Website of Dr. Almon Leroy Way, Jr.

Page Nine



Almon Leroy Way, Jr.


In and off the coast of Vietnam, independent presidential war-making reached its zenith during the Presidencies of Lyndon Johnson (1963-1969) and Richard Nixon (1969-1974). In their conduct of the Vietnam War, both Johnson and Nixon, as mentioned previously, relied heavily on the version of presidential-prerogative theory advanced by Lincoln a century earlier to justify his unprecedented exercise of the war powers in the Civil War and in planning and announcing what was to be his postwar Reconstruction policy. Congress, in approving the 1964 Gulf of Tonkin Resolution, did authorize the President to take all necessary measures to defend South Vietnam and its established government against any further aggression on the part of the Viet Cong and North Vietnamese Communist regime and to repel any armed attack against U.S. military forces in the region. Shortly after passage of this resolution, however, U.S. participation in the Vietnam War was escalated far beyond what, at a later date, many members of Congress claimed they had in mind when they voted for passage of the resolution.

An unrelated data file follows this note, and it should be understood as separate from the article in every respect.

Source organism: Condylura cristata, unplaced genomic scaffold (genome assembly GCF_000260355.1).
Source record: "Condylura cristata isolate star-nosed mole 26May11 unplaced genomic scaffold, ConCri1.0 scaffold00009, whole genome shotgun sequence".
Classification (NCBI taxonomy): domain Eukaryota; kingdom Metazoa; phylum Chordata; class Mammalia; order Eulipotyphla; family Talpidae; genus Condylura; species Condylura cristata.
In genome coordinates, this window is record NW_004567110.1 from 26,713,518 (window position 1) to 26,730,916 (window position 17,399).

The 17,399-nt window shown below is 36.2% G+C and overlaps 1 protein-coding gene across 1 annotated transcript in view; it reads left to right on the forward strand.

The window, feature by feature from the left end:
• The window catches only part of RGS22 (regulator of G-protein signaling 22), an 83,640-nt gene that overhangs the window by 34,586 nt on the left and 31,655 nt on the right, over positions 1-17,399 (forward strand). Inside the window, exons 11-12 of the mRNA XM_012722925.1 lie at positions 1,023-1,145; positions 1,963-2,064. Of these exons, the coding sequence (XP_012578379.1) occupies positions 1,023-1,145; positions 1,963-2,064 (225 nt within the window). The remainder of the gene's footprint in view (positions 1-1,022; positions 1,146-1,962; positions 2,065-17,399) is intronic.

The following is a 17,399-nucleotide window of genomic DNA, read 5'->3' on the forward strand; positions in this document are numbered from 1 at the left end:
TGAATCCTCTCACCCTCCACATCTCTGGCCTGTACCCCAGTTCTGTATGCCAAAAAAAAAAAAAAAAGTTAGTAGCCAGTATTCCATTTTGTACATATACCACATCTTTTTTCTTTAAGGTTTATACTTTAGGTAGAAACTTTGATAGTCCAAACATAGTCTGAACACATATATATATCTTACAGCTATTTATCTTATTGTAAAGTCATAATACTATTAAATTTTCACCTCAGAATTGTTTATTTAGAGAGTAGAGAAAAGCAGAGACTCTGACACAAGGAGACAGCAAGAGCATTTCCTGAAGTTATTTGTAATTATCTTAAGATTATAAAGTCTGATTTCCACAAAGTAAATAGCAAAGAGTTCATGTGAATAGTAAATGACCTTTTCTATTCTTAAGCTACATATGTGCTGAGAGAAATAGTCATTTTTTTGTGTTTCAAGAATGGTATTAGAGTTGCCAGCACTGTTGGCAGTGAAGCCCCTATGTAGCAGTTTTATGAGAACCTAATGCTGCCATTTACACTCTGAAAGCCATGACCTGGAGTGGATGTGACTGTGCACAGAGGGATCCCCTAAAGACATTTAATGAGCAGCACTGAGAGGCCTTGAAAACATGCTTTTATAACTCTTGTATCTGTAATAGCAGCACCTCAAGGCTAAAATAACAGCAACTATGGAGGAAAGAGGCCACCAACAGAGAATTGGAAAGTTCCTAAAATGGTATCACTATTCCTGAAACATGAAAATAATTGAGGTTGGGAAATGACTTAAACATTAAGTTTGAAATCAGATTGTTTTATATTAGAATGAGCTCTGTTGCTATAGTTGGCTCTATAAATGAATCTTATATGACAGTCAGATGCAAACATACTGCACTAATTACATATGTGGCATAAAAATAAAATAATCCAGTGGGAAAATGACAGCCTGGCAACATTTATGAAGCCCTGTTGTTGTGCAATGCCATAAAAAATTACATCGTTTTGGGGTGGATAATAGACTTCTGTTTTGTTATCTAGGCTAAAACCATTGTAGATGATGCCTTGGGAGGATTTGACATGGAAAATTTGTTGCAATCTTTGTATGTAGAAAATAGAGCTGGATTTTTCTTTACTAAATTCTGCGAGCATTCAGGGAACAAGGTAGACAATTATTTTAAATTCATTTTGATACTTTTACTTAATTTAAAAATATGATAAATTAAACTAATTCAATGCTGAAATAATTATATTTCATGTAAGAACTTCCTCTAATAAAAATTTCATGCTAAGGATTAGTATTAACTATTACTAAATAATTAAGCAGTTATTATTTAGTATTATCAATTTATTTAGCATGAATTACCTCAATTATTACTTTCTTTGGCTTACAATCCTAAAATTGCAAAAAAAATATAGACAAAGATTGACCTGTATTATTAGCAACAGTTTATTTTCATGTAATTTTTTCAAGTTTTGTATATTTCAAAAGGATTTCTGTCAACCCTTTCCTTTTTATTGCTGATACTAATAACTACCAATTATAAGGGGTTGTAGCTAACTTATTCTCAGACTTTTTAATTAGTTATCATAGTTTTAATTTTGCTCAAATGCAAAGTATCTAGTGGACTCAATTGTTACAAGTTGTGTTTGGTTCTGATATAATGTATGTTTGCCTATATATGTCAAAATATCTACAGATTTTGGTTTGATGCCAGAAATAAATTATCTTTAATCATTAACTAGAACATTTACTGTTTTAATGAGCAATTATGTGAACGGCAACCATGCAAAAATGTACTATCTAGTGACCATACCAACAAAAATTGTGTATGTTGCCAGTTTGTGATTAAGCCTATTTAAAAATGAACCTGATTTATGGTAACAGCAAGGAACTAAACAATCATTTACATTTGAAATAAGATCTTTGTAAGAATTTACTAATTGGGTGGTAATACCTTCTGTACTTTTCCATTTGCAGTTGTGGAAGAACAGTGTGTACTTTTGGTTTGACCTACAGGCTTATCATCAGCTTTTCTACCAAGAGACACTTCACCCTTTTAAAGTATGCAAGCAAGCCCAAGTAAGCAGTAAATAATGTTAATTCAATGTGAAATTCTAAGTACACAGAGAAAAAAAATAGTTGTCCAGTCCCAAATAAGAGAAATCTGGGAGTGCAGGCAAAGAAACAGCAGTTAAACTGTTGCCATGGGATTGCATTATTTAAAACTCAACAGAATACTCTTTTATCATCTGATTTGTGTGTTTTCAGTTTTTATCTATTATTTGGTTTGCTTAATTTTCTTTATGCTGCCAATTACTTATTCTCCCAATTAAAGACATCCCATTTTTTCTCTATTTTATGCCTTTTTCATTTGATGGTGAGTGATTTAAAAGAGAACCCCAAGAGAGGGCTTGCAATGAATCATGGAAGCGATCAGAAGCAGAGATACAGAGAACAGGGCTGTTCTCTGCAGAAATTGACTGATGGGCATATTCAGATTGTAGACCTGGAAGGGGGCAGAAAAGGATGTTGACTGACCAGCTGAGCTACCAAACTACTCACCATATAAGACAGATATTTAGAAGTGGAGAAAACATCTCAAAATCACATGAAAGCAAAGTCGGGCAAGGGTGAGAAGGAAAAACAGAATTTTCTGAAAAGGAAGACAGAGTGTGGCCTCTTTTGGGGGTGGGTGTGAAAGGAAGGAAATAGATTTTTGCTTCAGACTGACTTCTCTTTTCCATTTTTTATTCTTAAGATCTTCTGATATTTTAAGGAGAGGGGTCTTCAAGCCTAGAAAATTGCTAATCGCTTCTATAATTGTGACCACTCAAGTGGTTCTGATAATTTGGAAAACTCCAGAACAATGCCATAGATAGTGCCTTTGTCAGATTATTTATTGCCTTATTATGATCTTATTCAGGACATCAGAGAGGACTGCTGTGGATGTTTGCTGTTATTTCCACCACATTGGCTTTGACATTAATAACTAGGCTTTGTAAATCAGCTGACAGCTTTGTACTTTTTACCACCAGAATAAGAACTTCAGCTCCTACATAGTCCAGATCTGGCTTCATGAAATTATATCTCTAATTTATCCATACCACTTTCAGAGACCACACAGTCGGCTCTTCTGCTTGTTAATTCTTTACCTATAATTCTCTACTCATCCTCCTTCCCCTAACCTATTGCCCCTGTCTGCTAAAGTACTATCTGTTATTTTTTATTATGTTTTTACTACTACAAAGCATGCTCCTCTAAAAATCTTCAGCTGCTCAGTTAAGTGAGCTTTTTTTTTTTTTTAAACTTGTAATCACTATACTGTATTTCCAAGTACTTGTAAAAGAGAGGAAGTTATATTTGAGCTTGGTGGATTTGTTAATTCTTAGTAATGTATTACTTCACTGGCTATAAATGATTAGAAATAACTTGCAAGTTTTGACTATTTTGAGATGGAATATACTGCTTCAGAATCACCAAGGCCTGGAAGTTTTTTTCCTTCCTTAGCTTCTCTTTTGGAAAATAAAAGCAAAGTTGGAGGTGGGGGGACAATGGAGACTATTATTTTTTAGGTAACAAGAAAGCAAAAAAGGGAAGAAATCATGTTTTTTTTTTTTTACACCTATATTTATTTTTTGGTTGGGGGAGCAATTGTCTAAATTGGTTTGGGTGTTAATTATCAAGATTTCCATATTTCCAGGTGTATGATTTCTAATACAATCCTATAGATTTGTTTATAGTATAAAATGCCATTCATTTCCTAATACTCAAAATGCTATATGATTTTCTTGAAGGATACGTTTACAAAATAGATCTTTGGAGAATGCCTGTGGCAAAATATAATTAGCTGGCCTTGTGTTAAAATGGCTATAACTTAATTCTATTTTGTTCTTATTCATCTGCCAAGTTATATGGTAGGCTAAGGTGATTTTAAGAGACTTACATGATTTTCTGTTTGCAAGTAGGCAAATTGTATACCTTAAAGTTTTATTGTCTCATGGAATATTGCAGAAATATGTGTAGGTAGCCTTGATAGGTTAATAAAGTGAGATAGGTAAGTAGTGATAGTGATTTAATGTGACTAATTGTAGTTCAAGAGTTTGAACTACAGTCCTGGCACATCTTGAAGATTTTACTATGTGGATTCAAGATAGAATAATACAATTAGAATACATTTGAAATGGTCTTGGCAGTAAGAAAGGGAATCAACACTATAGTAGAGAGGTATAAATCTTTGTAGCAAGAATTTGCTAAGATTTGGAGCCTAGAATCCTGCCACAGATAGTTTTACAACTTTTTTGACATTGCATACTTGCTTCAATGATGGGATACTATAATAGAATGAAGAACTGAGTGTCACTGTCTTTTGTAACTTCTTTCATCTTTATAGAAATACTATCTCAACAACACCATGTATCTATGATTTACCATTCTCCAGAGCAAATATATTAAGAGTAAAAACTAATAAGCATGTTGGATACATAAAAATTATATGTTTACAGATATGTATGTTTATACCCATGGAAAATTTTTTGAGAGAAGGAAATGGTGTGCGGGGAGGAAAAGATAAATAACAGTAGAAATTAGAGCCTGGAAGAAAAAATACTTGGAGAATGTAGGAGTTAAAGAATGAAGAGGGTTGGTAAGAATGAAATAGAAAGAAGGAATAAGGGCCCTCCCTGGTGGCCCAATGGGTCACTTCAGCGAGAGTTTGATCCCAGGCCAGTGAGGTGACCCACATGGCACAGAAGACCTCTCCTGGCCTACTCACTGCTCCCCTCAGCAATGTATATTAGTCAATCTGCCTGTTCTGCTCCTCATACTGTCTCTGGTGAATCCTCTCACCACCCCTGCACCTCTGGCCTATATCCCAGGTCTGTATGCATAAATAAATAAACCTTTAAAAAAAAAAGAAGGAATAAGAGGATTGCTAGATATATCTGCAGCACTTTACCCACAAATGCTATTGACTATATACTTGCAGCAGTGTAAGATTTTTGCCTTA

In early 1965, immediately after Viet Cong guerrilla units had attacked U.S. Army installations in South Vietnam, President Johnson responded by launching "Operation Rolling Thunder," ordering sustained bombing missions over North Vietnam. In March of the same year, Johnson sent to South Vietnam the first U.S. ground combat troops--i.e., the first U.S. combat ground troops that were not sent under the label "military advisers." In response to America's greater military commitment, the Vietnamese Communist Party and the Viet Cong adopted and began to implement a protracted war strategy designed to get U.S. military forces mired in a long, drawn-out war, operating on the assumption that the U.S.A. had neither the will nor the ability to win such a war, since the nation lacked clearly defined interests or objectives in Vietnam and, as the casualties and other costs of American involvement mounted, would eventually become weary of the war and withdraw from it, leaving the Communists a free hand to forcibly take over South Vietnam.